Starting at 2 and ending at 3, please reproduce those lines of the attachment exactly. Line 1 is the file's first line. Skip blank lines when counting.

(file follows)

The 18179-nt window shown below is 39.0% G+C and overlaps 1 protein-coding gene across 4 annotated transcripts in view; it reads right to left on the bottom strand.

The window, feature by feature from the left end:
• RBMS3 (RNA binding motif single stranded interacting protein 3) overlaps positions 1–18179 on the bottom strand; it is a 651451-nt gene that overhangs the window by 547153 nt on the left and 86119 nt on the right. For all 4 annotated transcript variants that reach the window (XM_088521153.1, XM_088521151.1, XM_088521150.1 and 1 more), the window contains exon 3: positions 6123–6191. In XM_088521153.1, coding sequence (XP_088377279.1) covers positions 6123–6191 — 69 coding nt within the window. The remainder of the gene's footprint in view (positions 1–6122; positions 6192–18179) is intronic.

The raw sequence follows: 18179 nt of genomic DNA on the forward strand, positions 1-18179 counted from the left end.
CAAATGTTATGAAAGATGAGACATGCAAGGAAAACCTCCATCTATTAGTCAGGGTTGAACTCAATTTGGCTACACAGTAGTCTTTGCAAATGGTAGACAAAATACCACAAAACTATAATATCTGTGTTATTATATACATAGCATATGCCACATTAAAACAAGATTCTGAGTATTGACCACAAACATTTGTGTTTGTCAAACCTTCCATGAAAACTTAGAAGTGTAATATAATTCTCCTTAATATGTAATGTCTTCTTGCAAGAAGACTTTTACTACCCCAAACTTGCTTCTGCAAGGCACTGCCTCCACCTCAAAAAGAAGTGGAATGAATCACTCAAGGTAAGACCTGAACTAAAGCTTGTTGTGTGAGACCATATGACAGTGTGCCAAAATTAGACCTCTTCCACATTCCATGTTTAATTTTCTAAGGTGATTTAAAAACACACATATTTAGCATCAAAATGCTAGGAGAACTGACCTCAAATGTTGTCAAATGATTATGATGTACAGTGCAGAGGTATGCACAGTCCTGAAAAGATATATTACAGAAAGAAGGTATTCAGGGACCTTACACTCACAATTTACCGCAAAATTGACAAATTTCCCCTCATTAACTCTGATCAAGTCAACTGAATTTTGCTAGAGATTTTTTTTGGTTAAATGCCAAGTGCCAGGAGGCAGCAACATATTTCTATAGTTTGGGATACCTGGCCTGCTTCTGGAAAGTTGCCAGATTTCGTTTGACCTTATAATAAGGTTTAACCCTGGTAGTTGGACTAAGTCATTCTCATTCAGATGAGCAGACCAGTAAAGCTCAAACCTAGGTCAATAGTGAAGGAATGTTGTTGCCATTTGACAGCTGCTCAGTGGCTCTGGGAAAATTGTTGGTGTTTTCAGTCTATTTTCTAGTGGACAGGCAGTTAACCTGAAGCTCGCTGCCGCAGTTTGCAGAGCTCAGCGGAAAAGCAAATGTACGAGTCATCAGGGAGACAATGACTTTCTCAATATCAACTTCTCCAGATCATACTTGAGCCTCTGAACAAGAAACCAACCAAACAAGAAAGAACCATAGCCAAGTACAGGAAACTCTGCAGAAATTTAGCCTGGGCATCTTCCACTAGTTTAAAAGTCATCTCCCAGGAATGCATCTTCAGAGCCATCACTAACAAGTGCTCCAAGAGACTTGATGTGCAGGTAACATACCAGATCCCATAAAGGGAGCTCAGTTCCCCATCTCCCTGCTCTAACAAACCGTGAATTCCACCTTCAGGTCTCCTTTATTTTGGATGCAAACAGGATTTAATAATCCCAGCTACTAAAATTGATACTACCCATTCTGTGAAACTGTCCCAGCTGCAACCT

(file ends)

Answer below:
The window, feature by feature from the left end:
• RBMS3 (RNA binding motif single stranded interacting protein 3) overlaps positions 1–18179 on the bottom strand; it is a 651451-nt gene that overhangs the window by 547153 nt on the left and 86119 nt on the right. For all 4 annotated transcript variants that reach the window (XM_088521153.1, XM_088521151.1, XM_088521150.1 and 1 more), the window contains exon 3: positions 6123–6191. In XM_088521153.1, coding sequence (XP_088377279.1) covers positions 6123–6191 — 69 coding nt within the window. The remainder of the gene's footprint in view (positions 1–6122; positions 6192–18179) is intronic.